Fire safety: lessons learned from the California wildfires

By Doug Bardwell, American Red Cross volunteer

October 7, 2019- It is Fire Prevention Week. Every 24 hours the American Red Cross of Northeast Ohio responds to on average three home fires.

During the weekend of October 4-6, 2019, the Red Cross responded to 8 home fires, assisted more than 34 individuals and provided more than $5,800 in immediate financial assistance, highlighting the importance of  fire prevention.

While it is not something that many Northeast Ohio residents think about, wildfires can occur here. Read the following article written by Doug Bardwell, a Red Cross volunteer, about his deployment to assist with last year’s California wildfires and the lessons he learned:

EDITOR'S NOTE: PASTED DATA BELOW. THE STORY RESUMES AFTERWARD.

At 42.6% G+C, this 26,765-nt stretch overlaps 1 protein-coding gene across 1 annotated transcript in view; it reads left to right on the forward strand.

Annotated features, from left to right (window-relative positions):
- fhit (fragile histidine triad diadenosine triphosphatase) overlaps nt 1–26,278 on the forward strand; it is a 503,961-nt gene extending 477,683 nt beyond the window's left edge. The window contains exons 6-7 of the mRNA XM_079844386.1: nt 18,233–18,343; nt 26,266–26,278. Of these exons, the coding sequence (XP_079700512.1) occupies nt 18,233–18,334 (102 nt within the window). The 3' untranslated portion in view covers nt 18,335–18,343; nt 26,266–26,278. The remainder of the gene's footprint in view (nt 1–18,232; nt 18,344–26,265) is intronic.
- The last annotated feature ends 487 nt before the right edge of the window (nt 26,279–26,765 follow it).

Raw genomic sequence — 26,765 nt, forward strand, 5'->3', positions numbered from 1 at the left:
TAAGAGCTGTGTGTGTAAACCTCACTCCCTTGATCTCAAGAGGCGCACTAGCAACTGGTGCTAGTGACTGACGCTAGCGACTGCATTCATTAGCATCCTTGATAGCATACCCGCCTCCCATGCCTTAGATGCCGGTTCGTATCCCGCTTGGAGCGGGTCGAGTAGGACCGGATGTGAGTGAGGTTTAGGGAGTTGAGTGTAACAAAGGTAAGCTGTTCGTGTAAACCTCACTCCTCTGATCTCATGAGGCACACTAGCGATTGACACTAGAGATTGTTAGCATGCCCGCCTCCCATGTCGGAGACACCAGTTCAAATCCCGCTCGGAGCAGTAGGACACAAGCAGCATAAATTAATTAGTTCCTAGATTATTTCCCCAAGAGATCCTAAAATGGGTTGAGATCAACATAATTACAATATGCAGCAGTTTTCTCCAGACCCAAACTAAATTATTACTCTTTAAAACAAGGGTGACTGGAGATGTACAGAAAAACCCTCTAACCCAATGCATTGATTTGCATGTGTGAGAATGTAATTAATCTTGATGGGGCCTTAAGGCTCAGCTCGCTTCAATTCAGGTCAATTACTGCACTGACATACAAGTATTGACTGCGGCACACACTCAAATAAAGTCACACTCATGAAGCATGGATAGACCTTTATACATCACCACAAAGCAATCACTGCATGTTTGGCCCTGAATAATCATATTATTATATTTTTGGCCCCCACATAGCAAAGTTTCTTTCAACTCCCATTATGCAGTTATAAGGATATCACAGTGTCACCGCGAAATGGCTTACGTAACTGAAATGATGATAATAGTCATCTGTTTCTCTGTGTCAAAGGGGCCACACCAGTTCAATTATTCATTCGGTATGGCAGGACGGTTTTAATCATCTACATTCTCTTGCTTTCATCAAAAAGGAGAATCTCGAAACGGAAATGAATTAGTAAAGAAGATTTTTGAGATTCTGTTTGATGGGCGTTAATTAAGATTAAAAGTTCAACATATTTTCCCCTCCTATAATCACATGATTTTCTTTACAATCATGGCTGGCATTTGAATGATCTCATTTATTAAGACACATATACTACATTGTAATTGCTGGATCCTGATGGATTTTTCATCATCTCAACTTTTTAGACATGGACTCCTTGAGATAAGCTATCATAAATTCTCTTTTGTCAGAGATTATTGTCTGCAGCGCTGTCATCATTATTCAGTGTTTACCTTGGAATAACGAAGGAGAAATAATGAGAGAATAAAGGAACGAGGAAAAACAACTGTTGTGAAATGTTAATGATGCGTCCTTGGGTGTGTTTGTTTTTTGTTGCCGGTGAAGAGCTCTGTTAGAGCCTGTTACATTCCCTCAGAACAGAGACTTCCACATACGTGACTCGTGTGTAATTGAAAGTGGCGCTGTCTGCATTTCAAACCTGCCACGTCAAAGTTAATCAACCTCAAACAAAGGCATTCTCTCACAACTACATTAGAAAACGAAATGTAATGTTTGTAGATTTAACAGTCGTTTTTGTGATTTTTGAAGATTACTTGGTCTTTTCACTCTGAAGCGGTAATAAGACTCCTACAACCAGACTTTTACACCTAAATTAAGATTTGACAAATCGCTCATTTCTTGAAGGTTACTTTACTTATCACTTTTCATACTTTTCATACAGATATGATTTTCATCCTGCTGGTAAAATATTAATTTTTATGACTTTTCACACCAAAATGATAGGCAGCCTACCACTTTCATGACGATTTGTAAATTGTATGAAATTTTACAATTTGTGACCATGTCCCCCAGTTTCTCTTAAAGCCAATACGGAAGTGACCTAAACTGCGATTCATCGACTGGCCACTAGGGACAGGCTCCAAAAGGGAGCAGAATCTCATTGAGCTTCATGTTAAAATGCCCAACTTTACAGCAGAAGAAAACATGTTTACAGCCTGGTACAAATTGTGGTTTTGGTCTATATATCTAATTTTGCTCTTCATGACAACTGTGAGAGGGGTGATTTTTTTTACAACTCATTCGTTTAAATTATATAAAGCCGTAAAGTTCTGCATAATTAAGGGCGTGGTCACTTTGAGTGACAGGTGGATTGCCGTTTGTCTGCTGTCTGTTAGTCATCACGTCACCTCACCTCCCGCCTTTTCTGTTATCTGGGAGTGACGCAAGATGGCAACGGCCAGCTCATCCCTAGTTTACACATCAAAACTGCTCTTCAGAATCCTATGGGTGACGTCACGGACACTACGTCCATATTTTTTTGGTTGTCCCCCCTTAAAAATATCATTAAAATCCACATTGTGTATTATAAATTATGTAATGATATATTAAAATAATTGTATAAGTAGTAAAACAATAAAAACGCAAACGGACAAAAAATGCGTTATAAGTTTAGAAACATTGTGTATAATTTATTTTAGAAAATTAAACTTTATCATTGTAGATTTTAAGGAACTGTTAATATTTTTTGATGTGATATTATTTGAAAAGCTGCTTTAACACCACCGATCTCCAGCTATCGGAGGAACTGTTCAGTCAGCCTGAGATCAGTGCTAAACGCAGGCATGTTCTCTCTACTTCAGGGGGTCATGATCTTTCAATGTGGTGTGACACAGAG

FIRE! One of the most chilling words you never want to hear — whether shouted by a family member, a neighbor or a coworker. Ready or not, it requires immediate action to save yourself or family members.

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In Northeast Ohio, we rarely experience a raging, neighborhood-consuming wildfire like they do in California. But we do experience hundreds of home fires in our community each year. So what lessons can we learn from the fires that happen each year in California?

Plan ahead for your home

One of the first things Californians discovered was that combustible materials should never be kept outside your house. That goes for trash, cardboard boxes and firewood.

Clean out old vegetation. If it isn’t green and growing, those dead trees, plants and grasses can be highly flammable.

Make sure outdoor barbeque grills are safely equipped with current valves and hoses.

Roasting marshmallows?  Build your campfires or bonfires in a pit a safe distance from your home. Afterward, wet down all remaining embers and make sure everything is cool to the touch before leaving the site.

Have fire extinguishers at the ready and hoses hooked up and ready to go.